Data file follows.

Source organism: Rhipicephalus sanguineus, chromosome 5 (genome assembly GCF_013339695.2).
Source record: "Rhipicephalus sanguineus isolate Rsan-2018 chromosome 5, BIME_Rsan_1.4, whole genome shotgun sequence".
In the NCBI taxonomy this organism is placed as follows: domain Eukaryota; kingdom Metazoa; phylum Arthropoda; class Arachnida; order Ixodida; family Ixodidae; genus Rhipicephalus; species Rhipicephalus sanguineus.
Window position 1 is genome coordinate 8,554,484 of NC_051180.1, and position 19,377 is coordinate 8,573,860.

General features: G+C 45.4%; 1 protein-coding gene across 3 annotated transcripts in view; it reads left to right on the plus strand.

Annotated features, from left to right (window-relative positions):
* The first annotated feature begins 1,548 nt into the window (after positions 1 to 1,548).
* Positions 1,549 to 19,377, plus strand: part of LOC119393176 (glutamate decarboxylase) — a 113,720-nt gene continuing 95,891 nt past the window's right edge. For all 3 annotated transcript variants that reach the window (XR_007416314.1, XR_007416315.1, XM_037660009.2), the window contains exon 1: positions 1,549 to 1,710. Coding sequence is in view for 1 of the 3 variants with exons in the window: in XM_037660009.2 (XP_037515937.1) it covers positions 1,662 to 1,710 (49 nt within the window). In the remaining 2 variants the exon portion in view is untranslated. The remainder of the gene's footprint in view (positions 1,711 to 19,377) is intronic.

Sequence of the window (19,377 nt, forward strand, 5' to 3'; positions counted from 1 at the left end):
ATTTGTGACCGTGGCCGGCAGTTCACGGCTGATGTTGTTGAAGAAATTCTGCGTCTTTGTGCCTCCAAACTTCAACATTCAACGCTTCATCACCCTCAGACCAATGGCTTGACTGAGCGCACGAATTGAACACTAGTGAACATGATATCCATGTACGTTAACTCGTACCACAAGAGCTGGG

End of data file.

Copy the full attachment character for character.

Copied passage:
Source organism: Rhipicephalus sanguineus, chromosome 5 (genome assembly GCF_013339695.2).
Source record: "Rhipicephalus sanguineus isolate Rsan-2018 chromosome 5, BIME_Rsan_1.4, whole genome shotgun sequence".
In the NCBI taxonomy this organism is placed as follows: domain Eukaryota; kingdom Metazoa; phylum Arthropoda; class Arachnida; order Ixodida; family Ixodidae; genus Rhipicephalus; species Rhipicephalus sanguineus.
Window position 1 is genome coordinate 8,554,484 of NC_051180.1, and position 19,377 is coordinate 8,573,860.

General features: G+C 45.4%; 1 protein-coding gene across 3 annotated transcripts in view; it reads left to right on the plus strand.

Annotated features, from left to right (window-relative positions):
* The first annotated feature begins 1,548 nt into the window (after positions 1 to 1,548).
* Positions 1,549 to 19,377, plus strand: part of LOC119393176 (glutamate decarboxylase) — a 113,720-nt gene continuing 95,891 nt past the window's right edge. For all 3 annotated transcript variants that reach the window (XR_007416314.1, XR_007416315.1, XM_037660009.2), the window contains exon 1: positions 1,549 to 1,710. Coding sequence is in view for 1 of the 3 variants with exons in the window: in XM_037660009.2 (XP_037515937.1) it covers positions 1,662 to 1,710 (49 nt within the window). In the remaining 2 variants the exon portion in view is untranslated. The remainder of the gene's footprint in view (positions 1,711 to 19,377) is intronic.

Sequence of the window (19,377 nt, forward strand, 5' to 3'; positions counted from 1 at the left end):
ATTTGTGACCGTGGCCGGCAGTTCACGGCTGATGTTGTTGAAGAAATTCTGCGTCTTTGTGCCTCCAAACTTCAACATTCAACGCTTCATCACCCTCAGACCAATGGCTTGACTGAGCGCACGAATTGAACACTAGTGAACATGATATCCATGTACGTTAACTCGTACCACAAGAGCTGGG